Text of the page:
|3. Reasonable design: Program must not be overly burdensome or a subterfuge for discrimination based on health status. In addition, the program must offer a reasonable alternative standard to qualify for the reward to every individual who does not meet the initial standard.
|4. Uniform availability: An alternative to qualify for the full reward (or waiver of the standard) must be offered to individuals for whom the activity would be medically inadvisable or unreasonable due to a medical condition.
|4. Uniform availability: An alternative to qualify for the full reward (or waiver of the standard) must be offered to individuals who do not meet the initial standard.
|5. Notice of alternative standard: The plan must provide notice of the availability of the alternative standard in all materials describing the program. The notice must include contact information and a statement that recommendations from the individual’s physician will be accommodated.
|5. Notice of alternative standard: The plan must provide notice of the availability of the alternative standard in all materials describing the program and in disclosures informing an individual that he or she did not satisfy the initial outcomes-based standard. The notice must include contact information and a statement that recommendations from the individual’s physician will be accommodated.
New notice for activity-only and outcomes-based wellness programs
As noted in the chart above, activity-based wellness programs and outcomes-based wellness programs must include a notice of the availability of an alternative standard in all materials describing the wellness program. In addition, an outcomes-based wellness program must include the notice in communications informing an individual that he or she did not meet the initial standard for the reward. The regulations include the following sample notice:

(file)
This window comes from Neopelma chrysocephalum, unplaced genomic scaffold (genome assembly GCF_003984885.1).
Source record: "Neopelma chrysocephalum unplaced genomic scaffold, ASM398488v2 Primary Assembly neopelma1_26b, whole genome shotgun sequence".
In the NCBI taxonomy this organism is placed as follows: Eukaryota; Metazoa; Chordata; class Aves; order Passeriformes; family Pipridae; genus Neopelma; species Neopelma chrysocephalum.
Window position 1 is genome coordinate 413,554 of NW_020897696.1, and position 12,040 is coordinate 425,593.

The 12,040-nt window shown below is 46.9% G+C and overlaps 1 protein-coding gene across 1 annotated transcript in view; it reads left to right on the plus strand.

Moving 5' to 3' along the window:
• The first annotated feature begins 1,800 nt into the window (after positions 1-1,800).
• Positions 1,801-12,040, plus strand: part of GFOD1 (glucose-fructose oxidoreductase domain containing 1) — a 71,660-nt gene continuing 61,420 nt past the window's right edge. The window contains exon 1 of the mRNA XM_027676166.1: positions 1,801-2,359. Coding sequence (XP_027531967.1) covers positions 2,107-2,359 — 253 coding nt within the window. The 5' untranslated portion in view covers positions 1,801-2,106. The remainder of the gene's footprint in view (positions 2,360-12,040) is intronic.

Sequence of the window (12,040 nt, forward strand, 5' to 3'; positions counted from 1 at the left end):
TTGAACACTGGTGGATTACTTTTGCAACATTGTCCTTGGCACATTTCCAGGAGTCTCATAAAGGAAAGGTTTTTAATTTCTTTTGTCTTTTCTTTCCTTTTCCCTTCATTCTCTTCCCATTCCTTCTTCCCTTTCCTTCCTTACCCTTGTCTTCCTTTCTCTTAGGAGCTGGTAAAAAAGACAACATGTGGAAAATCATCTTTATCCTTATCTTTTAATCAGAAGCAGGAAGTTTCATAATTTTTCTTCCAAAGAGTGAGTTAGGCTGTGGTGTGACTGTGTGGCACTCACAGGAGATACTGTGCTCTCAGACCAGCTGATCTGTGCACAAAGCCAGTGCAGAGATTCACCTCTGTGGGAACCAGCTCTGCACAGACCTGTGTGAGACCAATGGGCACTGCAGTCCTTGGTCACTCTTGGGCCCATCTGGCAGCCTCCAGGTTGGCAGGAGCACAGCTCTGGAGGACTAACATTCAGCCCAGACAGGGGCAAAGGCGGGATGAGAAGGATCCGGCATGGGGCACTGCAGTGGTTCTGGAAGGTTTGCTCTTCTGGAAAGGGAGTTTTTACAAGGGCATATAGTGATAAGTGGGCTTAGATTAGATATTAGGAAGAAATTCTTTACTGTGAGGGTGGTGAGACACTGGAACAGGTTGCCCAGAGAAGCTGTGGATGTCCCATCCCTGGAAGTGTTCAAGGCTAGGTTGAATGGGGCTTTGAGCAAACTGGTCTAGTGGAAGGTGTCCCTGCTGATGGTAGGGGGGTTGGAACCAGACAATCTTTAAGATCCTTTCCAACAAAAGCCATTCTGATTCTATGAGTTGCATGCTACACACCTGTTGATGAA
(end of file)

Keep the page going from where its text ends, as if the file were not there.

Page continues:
Your health plan is committed to helping you achieve your best health. Rewards for participating in a wellness program are available to all employees. If you think you might be unable to meet a standard for a reward under this wellness program, you might qualify for an opportunity to earn the same reward by different means. Contact us at [insert contact information] and we will work with you (and, if you wish, with your doctor) to find a wellness program with the same reward that is right for you in light of your health status.
Continued uncertainty as to the application of the ADA
The new regulations – issued jointly by the IRS, DOL and HHS – do nothing to address the continued uncertainty as to the EEOC’s view of the application of the Americans with Disabilities Act (ADA) to wellness programs. The EEOC has not yet provided official guidance although EEOC representatives have indicated that significant financial rewards for participation in a wellness program may violate the ADA’s prohibition on involuntary medical examinations and inquiries. The EEOC held a hearing on wellness programs on May 8, 2013 – a sign that the EEOC may be moving toward formalizing its views as to when a reward for participation in a wellness program is so large as to render participation involuntary. Of course, the courts may ultimately resolve the issue differently. In the one case decided to date (Seff v. Broward County, 691 F.3d 1221 (11th Cir. 2012)), the court found a wellness program to be a legitimate exercise of the plan sponsor’s administration of health plan risks.
This alert is a summary and cannot include all details that may be relevant to your situation. As always, please contact us if you want more information on these developments or other employee benefits matters.